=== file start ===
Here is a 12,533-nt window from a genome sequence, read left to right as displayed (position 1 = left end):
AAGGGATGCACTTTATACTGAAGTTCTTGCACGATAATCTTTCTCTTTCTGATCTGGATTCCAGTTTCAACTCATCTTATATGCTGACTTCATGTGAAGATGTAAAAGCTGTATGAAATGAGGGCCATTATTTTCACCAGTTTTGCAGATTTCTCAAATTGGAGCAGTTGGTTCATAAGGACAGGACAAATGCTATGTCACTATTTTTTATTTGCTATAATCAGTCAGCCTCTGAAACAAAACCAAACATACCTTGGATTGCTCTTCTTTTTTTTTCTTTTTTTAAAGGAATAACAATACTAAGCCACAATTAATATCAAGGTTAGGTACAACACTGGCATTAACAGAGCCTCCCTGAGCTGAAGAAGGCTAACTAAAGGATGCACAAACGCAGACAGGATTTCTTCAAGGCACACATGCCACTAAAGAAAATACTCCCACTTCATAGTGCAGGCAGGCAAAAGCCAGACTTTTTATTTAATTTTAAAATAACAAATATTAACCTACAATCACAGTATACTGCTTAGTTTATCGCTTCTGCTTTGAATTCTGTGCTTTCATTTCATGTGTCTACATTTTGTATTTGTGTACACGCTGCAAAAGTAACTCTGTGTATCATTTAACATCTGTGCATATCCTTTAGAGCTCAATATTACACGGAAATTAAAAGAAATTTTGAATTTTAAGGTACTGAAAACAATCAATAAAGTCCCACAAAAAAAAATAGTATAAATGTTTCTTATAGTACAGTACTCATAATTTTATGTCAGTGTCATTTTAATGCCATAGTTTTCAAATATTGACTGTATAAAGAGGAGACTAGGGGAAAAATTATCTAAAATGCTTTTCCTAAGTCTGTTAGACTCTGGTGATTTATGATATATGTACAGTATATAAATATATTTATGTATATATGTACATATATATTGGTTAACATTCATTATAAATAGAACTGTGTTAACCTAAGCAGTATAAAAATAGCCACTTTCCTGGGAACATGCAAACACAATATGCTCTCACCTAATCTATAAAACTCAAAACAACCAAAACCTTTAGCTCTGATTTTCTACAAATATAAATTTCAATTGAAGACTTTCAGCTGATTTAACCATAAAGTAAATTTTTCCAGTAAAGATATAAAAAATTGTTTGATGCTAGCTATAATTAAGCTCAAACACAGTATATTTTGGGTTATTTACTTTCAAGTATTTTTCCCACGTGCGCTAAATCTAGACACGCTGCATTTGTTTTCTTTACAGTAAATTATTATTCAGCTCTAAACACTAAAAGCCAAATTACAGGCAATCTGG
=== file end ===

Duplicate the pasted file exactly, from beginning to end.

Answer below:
Here is a 12,533-nt window from a genome sequence, read left to right as displayed (position 1 = left end):
AAGGGATGCACTTTATACTGAAGTTCTTGCACGATAATCTTTCTCTTTCTGATCTGGATTCCAGTTTCAACTCATCTTATATGCTGACTTCATGTGAAGATGTAAAAGCTGTATGAAATGAGGGCCATTATTTTCACCAGTTTTGCAGATTTCTCAAATTGGAGCAGTTGGTTCATAAGGACAGGACAAATGCTATGTCACTATTTTTTATTTGCTATAATCAGTCAGCCTCTGAAACAAAACCAAACATACCTTGGATTGCTCTTCTTTTTTTTTCTTTTTTTAAAGGAATAACAATACTAAGCCACAATTAATATCAAGGTTAGGTACAACACTGGCATTAACAGAGCCTCCCTGAGCTGAAGAAGGCTAACTAAAGGATGCACAAACGCAGACAGGATTTCTTCAAGGCACACATGCCACTAAAGAAAATACTCCCACTTCATAGTGCAGGCAGGCAAAAGCCAGACTTTTTATTTAATTTTAAAATAACAAATATTAACCTACAATCACAGTATACTGCTTAGTTTATCGCTTCTGCTTTGAATTCTGTGCTTTCATTTCATGTGTCTACATTTTGTATTTGTGTACACGCTGCAAAAGTAACTCTGTGTATCATTTAACATCTGTGCATATCCTTTAGAGCTCAATATTACACGGAAATTAAAAGAAATTTTGAATTTTAAGGTACTGAAAACAATCAATAAAGTCCCACAAAAAAAAATAGTATAAATGTTTCTTATAGTACAGTACTCATAATTTTATGTCAGTGTCATTTTAATGCCATAGTTTTCAAATATTGACTGTATAAAGAGGAGACTAGGGGAAAAATTATCTAAAATGCTTTTCCTAAGTCTGTTAGACTCTGGTGATTTATGATATATGTACAGTATATAAATATATTTATGTATATATGTACATATATATTGGTTAACATTCATTATAAATAGAACTGTGTTAACCTAAGCAGTATAAAAATAGCCACTTTCCTGGGAACATGCAAACACAATATGCTCTCACCTAATCTATAAAACTCAAAACAACCAAAACCTTTAGCTCTGATTTTCTACAAATATAAATTTCAATTGAAGACTTTCAGCTGATTTAACCATAAAGTAAATTTTTCCAGTAAAGATATAAAAAATTGTTTGATGCTAGCTATAATTAAGCTCAAACACAGTATATTTTGGGTTATTTACTTTCAAGTATTTTTCCCACGTGCGCTAAATCTAGACACGCTGCATTTGTTTTCTTTACAGTAAATTATTATTCAGCTCTAAACACTAAAAGCCAAATTACAGGCAATCTGG